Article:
Published in The History of Parliament: the House of Commons 1660-1690, ed. B.D. Henning, 1983
Available from Boydell and Brewer

Background Information

Right of Election:

in the 'burgesses' and freemen

Number of voters:

about 360 in 16401


12 Apr. 1660HON. HENRY CAPEL
11 Nov. 1673SIR FRANCIS RUSSELL, Bt. vice Dowdeswell, deceased
 Charles Dowdeswell
17 Feb. 1679(SIR) HENRY CAPEL
8 Aug. 1679(SIR) HENRY CAPEL

Main Article

Elections at Tewkesbury seem to have been successfully managed by the corporation, which consisted of two bailiffs, 24 ‘principal burgesses’, and 24 assistants. The surviving returns are in the name of the ‘burgesses’, presumably the corporation, and freemen, but never carry more than 35 signatures. The representation of the borough was monopolized by the Dowdeswell family, Sir Francis Russell, and Sir Henry Capel. Russell and the Dowdeswells lived in the neighbourhood, while Capel held the Barton manor. The only probable contest was in 1673, when Russell ousted the Dowdeswell interest, which reasserted itself in 1685 at Capel’s expense.

The Quaker Fox described the Tewkesbury election of 1660 as notable for drunkenness, perhaps because the Long Parliament ordinance against the candidature of Cavaliers or their sons was defied. The borough was accordingly represented in the Convention by Capel, whose father had been executed for his support of Charles I, and Richard Dowdeswell I, who had been at least a crypto-Royalist. The corporation quickly mended and repainted the royal arms, and voted an address of loyalty to the King, ‘declaring their joy on his return’, which was carried up by Dowdeswell. In October six former members of the corporation who had been displaced for royalism under the Protectorate were restored at the ‘desire’ of the Privy Council. Although Capel and Dowdeswell were re-elected in 1661, again apparently without opposition, the commissioners (who included Dowdeswell) removed 13 of the corporation and nominated nine others (several of them former Cavaliers) to take their place.3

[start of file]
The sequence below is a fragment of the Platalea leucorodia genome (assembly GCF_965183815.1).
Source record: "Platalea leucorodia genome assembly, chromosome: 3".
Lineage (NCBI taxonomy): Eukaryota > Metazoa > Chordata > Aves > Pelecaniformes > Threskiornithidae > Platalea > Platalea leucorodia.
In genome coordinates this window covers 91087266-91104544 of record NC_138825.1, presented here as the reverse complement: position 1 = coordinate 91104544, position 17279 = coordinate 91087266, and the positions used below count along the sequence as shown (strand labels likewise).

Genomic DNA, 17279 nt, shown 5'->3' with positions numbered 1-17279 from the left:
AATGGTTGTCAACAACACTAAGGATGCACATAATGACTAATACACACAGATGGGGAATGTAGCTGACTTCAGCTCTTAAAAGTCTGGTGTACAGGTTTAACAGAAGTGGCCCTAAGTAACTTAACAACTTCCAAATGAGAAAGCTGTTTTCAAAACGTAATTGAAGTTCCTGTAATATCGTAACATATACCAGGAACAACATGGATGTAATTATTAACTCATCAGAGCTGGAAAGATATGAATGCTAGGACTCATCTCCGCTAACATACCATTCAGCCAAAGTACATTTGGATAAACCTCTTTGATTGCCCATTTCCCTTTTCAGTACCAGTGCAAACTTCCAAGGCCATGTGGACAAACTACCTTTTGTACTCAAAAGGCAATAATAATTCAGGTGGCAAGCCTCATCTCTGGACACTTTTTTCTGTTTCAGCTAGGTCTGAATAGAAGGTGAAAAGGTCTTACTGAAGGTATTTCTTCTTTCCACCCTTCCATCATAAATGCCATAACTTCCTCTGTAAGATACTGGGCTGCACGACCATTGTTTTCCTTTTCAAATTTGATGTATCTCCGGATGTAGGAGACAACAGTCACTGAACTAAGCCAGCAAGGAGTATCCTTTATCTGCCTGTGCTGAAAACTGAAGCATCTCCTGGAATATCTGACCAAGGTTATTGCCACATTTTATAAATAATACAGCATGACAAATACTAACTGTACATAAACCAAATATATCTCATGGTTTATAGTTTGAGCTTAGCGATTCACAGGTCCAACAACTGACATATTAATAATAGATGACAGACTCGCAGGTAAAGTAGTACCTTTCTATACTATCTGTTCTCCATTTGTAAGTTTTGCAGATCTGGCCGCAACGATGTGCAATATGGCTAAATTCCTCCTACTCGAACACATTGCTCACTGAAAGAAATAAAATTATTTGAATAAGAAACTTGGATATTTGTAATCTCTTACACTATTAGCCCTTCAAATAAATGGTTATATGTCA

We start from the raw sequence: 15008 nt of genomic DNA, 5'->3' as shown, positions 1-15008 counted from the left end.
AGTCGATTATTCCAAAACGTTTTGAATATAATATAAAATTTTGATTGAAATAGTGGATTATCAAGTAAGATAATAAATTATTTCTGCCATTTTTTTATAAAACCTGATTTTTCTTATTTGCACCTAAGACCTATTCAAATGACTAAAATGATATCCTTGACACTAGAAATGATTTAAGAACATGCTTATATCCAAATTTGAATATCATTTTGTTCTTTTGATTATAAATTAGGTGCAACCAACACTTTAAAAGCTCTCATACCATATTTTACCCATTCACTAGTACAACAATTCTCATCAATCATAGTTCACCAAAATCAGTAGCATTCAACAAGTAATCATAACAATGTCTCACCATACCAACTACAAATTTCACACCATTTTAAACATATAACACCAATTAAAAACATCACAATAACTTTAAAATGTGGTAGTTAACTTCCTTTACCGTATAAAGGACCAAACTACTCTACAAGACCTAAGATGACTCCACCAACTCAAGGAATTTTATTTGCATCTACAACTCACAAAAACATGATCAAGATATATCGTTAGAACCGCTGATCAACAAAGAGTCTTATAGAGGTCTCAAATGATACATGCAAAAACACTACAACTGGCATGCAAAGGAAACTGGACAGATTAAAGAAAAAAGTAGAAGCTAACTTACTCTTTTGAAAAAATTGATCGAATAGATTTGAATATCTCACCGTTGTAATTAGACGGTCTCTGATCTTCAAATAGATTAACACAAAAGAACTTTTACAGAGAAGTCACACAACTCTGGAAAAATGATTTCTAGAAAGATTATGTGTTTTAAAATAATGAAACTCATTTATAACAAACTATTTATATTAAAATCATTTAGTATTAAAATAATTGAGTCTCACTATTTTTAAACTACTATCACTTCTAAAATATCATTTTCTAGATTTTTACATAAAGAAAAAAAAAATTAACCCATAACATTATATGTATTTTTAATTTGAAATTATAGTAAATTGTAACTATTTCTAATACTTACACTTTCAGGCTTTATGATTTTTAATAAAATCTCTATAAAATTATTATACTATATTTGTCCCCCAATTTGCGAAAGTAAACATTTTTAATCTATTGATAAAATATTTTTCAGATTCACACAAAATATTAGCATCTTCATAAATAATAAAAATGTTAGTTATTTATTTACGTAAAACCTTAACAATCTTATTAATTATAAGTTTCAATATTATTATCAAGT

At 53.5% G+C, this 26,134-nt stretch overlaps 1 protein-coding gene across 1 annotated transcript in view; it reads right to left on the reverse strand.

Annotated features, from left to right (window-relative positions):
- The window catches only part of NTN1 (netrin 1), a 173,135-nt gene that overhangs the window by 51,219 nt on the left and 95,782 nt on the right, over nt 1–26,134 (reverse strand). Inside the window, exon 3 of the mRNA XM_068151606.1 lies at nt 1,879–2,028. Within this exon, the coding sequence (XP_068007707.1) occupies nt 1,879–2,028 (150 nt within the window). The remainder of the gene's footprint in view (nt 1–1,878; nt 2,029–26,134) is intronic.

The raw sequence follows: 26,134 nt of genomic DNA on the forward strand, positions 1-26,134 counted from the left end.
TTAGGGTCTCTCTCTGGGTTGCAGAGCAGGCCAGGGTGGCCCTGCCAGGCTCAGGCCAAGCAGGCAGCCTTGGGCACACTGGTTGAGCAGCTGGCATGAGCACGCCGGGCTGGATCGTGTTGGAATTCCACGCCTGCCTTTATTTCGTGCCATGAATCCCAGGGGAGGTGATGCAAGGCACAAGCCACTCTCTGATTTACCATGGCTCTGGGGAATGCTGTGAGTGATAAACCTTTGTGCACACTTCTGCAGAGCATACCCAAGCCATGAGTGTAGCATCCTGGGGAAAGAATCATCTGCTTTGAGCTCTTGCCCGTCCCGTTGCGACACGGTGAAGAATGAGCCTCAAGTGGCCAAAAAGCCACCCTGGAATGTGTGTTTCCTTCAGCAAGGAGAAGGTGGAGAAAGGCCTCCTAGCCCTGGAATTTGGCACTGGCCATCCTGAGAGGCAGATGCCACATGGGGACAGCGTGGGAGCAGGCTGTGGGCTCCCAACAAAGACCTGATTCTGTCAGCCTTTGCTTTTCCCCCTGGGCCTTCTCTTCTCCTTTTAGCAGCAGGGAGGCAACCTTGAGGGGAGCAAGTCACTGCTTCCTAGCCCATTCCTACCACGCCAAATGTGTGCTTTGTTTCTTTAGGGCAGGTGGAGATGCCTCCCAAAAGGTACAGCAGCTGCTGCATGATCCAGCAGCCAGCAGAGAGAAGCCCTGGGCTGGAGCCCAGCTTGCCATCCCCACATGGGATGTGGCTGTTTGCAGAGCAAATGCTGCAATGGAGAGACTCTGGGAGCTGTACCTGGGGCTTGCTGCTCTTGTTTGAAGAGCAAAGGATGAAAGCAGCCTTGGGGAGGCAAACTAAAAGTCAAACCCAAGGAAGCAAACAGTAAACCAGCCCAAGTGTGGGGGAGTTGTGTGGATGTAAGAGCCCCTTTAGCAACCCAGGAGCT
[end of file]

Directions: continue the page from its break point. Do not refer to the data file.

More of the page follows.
In 1672 Dowdeswell obtained, not without difficulty, an exemplification of Tewkesbury’s charter of 1610, which had been lost in the Civil War. His son Charles naturally aspired to succeed to the seat on his death in the following year, but was opposed by Sir Francis Russell. Both candidates tried to obtain the writ ‘clandestinely’ from Lord Chancellor Shaftesbury, but with the heated debates of February on irregular elections fresh in his mind he preferred to send it to the sheriff of Gloucestershire. Russell, a Cavalier’s son, enjoyed the support of the bishop of Worcester, and was elected. Next year he gave ten almshouses for widows to the borough. Both he and Capel had gone into opposition by 1677, and they were re-elected to the Exclusion Parliaments. No other candidates are mentioned, though Capel, who had initially opposed exclusion, thought it necessary to revive his interest in September 1680 with a ‘noble gift’ which the corporation devoted ‘to the repair of our church and for the benefit of a minister there’. The subsequent election was uncontested.4